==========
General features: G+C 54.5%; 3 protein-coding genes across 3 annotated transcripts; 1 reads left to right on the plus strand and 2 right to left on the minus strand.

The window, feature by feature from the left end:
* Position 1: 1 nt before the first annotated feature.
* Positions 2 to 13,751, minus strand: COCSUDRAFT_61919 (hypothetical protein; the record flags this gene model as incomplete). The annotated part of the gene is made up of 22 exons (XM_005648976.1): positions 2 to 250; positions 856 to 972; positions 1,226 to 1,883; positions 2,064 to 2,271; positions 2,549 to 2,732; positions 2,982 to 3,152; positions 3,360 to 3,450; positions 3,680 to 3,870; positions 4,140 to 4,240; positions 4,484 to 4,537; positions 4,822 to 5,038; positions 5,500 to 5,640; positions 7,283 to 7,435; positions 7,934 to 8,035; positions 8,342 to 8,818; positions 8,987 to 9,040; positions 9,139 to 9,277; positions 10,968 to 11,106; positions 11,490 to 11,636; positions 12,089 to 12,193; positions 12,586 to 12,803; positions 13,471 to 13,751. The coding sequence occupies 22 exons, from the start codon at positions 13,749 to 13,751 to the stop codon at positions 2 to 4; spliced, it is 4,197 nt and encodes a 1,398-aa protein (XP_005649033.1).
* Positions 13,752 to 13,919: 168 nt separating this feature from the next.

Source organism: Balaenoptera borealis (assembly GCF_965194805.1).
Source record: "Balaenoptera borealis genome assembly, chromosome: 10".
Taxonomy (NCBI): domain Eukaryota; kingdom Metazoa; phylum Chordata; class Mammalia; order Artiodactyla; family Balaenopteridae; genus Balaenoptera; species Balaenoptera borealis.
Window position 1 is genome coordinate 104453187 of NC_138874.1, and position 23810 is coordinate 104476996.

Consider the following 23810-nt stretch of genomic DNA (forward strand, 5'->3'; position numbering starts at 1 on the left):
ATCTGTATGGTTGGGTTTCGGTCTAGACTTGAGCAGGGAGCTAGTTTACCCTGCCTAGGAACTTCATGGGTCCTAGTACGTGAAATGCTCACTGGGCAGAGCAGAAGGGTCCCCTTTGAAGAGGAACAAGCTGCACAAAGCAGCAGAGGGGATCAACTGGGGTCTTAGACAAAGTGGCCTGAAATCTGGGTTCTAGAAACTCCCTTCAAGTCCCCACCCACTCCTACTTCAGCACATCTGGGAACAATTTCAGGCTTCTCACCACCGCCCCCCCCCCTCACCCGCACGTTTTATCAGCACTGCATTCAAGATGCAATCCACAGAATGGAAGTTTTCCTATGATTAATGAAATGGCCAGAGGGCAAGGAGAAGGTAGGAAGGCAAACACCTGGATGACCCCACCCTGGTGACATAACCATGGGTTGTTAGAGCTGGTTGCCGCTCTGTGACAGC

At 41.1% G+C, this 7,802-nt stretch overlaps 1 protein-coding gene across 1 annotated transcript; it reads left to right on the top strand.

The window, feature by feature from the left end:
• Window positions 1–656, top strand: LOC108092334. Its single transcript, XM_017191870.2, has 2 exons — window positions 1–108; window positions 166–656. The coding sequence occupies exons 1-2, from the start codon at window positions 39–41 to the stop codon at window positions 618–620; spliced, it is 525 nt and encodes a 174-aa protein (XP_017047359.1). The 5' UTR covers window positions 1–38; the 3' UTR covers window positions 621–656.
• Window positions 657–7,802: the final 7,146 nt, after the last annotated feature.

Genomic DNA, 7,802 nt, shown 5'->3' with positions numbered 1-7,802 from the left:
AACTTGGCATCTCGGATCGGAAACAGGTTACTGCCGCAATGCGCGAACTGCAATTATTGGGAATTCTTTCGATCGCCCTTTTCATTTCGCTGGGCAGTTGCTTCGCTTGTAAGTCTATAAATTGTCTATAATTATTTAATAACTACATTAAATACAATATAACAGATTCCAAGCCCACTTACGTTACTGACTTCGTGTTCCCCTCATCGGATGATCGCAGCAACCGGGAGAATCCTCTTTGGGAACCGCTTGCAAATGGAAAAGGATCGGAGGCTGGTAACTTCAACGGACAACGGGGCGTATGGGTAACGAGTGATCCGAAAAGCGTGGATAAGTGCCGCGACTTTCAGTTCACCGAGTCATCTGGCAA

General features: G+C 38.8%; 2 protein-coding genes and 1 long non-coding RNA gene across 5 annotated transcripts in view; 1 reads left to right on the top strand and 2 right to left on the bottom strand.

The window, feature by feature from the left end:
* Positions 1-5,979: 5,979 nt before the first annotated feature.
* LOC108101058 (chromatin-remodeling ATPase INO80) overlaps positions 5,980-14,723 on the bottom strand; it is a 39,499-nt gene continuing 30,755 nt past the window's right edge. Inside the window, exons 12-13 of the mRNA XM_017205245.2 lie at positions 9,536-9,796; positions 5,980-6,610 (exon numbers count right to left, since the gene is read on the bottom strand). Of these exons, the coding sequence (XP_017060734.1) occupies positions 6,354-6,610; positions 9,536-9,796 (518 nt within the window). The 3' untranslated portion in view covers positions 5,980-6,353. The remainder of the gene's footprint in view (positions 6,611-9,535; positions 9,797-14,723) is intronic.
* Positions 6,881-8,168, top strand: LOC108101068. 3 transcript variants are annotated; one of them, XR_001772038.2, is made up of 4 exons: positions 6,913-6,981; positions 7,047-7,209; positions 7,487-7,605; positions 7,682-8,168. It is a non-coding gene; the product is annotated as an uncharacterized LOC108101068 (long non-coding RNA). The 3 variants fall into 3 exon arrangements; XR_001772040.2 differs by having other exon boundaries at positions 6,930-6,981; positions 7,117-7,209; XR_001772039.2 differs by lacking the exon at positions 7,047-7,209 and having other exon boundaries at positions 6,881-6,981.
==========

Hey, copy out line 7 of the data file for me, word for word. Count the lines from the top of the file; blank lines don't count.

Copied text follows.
Source record: "Balaenoptera borealis genome assembly, chromosome: 10".